Israel closely watches the whereabouts of the new S-300 surface to air missile system, delivered by Russia to Syria last month, Defense-Update reports.
An Israeli spy satellite has spotted their location northwest of the town of Masyaf in the mountain region, about 30 km from the Mediterranean sea. From its current location, the Syrian missiles dominate a radius of up to 250 kilometers, covering the entire Lebanese airspace, the eastern part of the island of Cyprus, parts of southern Turkey and northern Israel, down to the Sea of Galilee.
The Israeli satellite images acquired earlier today indicate four S-300 launchers are currently deployed in the newly constructed post, while additional elements are still missing. According to an intelligence analysis report provided Imagesat International, the Syrian S-300 is not currently operational. The newly arrived unit is deployed within 1.3 km distance of the Russian S-400 surface to air missile site at Maysaf. Currently, it is not clear whether the new site is controlled by Syria or Russia.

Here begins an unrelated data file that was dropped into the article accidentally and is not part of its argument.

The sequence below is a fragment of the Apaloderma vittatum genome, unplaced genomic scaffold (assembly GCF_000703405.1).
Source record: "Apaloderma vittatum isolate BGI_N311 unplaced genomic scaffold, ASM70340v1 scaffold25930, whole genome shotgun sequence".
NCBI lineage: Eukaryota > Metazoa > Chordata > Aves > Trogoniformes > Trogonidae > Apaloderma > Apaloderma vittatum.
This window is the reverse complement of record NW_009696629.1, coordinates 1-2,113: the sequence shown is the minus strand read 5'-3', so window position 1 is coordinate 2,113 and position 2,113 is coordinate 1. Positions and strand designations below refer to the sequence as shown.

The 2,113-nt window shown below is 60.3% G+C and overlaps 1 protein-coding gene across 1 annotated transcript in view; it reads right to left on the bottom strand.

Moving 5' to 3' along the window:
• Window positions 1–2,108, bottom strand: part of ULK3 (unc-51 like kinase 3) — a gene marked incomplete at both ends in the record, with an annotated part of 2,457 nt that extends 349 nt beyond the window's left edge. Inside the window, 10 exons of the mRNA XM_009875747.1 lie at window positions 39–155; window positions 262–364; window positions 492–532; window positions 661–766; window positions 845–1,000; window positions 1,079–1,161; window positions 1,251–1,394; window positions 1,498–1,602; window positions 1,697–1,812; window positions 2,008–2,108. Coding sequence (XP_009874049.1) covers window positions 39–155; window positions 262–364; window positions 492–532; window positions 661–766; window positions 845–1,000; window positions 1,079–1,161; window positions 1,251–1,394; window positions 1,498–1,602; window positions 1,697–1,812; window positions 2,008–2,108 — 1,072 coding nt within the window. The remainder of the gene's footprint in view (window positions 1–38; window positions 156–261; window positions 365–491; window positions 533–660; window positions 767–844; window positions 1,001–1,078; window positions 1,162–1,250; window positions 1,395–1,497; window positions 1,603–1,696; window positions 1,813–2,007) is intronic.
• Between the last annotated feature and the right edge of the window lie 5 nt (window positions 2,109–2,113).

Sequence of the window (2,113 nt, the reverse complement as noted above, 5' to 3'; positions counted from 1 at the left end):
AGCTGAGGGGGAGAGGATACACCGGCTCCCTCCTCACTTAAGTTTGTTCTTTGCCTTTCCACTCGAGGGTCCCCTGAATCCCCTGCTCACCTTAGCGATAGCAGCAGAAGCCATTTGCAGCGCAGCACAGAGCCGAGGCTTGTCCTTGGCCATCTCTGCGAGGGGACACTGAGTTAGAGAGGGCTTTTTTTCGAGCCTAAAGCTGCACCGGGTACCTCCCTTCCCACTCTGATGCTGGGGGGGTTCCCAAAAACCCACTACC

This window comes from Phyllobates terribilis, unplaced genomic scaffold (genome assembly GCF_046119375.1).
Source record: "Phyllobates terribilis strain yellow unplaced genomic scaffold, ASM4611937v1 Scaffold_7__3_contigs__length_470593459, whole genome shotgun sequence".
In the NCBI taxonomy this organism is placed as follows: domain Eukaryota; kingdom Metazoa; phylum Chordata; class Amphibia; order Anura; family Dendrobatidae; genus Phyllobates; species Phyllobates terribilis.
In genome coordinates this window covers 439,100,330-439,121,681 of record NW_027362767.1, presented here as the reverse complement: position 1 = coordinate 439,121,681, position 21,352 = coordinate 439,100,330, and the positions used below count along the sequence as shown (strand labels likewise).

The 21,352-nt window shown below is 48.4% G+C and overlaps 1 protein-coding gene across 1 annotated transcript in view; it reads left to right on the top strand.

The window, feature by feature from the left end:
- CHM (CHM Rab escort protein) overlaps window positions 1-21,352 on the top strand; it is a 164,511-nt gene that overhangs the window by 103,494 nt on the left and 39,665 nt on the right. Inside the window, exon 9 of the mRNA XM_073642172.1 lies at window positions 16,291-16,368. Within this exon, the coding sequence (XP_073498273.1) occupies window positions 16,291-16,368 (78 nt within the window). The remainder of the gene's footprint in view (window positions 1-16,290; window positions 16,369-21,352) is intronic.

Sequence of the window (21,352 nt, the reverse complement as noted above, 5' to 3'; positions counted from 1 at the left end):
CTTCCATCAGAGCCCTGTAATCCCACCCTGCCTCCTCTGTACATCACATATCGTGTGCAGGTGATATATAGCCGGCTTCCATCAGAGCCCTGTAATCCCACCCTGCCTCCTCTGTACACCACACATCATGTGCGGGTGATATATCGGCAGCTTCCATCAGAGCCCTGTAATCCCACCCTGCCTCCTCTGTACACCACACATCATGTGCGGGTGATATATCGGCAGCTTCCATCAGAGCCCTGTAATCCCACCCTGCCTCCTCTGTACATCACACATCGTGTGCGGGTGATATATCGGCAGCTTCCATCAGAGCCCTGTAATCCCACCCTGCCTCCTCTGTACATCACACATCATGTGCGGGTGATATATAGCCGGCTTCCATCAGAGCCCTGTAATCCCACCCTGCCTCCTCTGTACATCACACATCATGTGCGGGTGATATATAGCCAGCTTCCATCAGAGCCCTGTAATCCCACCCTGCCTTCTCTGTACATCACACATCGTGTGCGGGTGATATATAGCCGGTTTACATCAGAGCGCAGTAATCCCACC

Elements of the S-300 unit, mainly launchers, arrived at Hmeimim airfield by the end of last month. Satellite imagery provided by Imagesat show these elements deployed at a temporary site near the airfield, while construction was underway at the permanent site. This location is designed with earthwork revetments typical of surface-to-air missile posts. These elements were likely moved to the recently spotted Maysaf location by the third week of October.
According to Russian sources the S-300 will be controlled by Russian operators until the Syrian crews are trained, a process the Israelis estimate could take until March 2019. These operators possibly share the existing facilities of the Russian S-400 unit located nearby. Even after the Syrians are fully trained, it is likely that Russian controllers will continue embedding with the Syrian crews.